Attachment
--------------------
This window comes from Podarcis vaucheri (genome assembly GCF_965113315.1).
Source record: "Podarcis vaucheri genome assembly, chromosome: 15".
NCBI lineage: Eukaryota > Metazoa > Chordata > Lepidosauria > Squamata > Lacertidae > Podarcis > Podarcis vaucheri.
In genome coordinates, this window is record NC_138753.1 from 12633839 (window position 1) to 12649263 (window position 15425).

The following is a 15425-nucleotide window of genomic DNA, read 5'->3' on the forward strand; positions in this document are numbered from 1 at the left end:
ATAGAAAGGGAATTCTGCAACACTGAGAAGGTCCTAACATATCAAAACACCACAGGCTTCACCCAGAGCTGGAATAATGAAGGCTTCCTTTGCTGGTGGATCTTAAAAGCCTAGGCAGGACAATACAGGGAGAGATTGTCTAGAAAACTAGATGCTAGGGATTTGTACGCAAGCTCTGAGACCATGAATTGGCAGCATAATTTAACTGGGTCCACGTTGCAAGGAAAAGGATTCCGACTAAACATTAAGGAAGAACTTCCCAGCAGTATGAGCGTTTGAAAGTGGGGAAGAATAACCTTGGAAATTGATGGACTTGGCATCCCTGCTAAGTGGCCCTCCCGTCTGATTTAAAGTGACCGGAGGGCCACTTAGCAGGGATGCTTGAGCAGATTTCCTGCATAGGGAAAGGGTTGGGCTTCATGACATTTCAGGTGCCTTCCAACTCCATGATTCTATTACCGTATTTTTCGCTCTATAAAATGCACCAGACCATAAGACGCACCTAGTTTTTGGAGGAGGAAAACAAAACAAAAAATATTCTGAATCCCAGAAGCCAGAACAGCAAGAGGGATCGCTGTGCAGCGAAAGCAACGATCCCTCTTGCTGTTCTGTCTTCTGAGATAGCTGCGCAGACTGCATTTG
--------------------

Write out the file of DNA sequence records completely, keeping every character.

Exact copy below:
This window comes from Podarcis vaucheri (genome assembly GCF_965113315.1).
Source record: "Podarcis vaucheri genome assembly, chromosome: 15".
NCBI lineage: Eukaryota > Metazoa > Chordata > Lepidosauria > Squamata > Lacertidae > Podarcis > Podarcis vaucheri.
In genome coordinates, this window is record NC_138753.1 from 12633839 (window position 1) to 12649263 (window position 15425).

The following is a 15425-nucleotide window of genomic DNA, read 5'->3' on the forward strand; positions in this document are numbered from 1 at the left end:
ATAGAAAGGGAATTCTGCAACACTGAGAAGGTCCTAACATATCAAAACACCACAGGCTTCACCCAGAGCTGGAATAATGAAGGCTTCCTTTGCTGGTGGATCTTAAAAGCCTAGGCAGGACAATACAGGGAGAGATTGTCTAGAAAACTAGATGCTAGGGATTTGTACGCAAGCTCTGAGACCATGAATTGGCAGCATAATTTAACTGGGTCCACGTTGCAAGGAAAAGGATTCCGACTAAACATTAAGGAAGAACTTCCCAGCAGTATGAGCGTTTGAAAGTGGGGAAGAATAACCTTGGAAATTGATGGACTTGGCATCCCTGCTAAGTGGCCCTCCCGTCTGATTTAAAGTGACCGGAGGGCCACTTAGCAGGGATGCTTGAGCAGATTTCCTGCATAGGGAAAGGGTTGGGCTTCATGACATTTCAGGTGCCTTCCAACTCCATGATTCTATTACCGTATTTTTCGCTCTATAAAATGCACCAGACCATAAGACGCACCTAGTTTTTGGAGGAGGAAAACAAAACAAAAAATATTCTGAATCCCAGAAGCCAGAACAGCAAGAGGGATCGCTGTGCAGCGAAAGCAACGATCCCTCTTGCTGTTCTGTCTTCTGAGATAGCTGCGCAGACTGCATTTG